U.S. Department of Health and Human Services
Indian Health Service: The Federal Health Program for American Indians and Alaska Natives
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Sunday, October 19, 2014

Division of Diabetes Treatment and Prevention - Leading the effort to treat and prevent diabetes in American Indians and Alaska Natives


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Simple Wound Debridement

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NOTE: Access to this information is not restricted; however, the information found here is intended for use by medical providers. Some videos contain graphic images. Patients should talk with their medical providers about any specific concerns.

Equipment:

  • Good lighting
  • Comfortable place for the patient to put their feet up
  • Comfortable seat for the provider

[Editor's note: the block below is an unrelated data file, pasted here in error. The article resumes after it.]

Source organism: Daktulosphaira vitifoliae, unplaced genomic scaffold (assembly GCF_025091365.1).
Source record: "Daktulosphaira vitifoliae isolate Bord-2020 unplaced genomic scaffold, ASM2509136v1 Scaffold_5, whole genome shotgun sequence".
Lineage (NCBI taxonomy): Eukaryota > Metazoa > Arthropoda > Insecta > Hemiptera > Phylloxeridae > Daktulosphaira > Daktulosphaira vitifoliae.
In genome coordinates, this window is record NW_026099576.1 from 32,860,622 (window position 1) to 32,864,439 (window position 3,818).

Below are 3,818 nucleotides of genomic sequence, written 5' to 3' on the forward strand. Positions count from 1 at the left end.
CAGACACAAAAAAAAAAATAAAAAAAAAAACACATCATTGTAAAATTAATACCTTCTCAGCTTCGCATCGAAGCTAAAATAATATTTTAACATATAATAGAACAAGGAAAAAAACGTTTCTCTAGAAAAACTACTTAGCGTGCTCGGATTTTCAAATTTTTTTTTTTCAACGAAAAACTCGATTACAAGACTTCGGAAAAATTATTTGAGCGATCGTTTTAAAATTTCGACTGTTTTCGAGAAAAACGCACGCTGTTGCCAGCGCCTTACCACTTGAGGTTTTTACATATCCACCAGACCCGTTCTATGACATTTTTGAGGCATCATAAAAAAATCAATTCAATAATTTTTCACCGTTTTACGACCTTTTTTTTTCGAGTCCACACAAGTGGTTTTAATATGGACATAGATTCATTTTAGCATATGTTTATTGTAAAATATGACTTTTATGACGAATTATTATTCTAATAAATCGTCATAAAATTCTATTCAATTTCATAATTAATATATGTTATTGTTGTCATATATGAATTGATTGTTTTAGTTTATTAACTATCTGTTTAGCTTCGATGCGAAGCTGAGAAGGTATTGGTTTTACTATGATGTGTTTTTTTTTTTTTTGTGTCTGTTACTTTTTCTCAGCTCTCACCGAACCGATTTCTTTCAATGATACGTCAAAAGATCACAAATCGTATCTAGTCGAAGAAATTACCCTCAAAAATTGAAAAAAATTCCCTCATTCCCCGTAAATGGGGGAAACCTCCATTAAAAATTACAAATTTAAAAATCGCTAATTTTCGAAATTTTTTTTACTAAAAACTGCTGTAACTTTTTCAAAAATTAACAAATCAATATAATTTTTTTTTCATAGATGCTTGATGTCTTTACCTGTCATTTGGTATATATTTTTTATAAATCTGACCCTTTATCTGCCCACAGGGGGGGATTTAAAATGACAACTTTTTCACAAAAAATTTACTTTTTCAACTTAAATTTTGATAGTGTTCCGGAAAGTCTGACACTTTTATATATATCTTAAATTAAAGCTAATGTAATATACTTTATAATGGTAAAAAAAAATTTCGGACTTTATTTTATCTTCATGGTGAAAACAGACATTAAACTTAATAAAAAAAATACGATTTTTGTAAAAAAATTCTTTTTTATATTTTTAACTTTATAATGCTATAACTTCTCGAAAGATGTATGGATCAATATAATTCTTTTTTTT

• #15 disposable blade scalpel
  • Non-sterile gloves
  • Protective eyewear
  • 4 X 4 gauze
  • Bandages
  • Kerlix

Procedure:

  • Wash foot with soap and water.  Do not use Betadine.
  • Anesthesia is usually not needed for this procedure.
  • Scrape center of wound to remove dead tissue until there is bleeding and seepage and pink healthy tissue appears.
  • Leave the margins of the ulcer undisturbed.
  • Cover ulcer and foot with wet-to-dry saline dressing.
  • Wrap with Kerlix.
  • Instruct the patient or caregiver to change dressing daily (or 2 times daily if there is excessive drainage) while the ulcer heals.
  • Instruct the patient to be non-weight bearing or use a special off loading boot.
  • Follow up weekly for any additional debridement.
  • Ulcers can take up to several months to heal.

Monitor wound size:

  • Refer the patient to a wound specialist if wound size is not reduced in size by 25% in 2 weeks.
  • Or if wound becomes complicated by extensive cellulitis, deep space infection, gangrene, or systemic infection.
Overview How To Other Resources

Division of Diabetes Treatment and Prevention | Phone: (505) 248-4182 | Fax: (505) 248-4188 | diabetesprogram@ihs.gov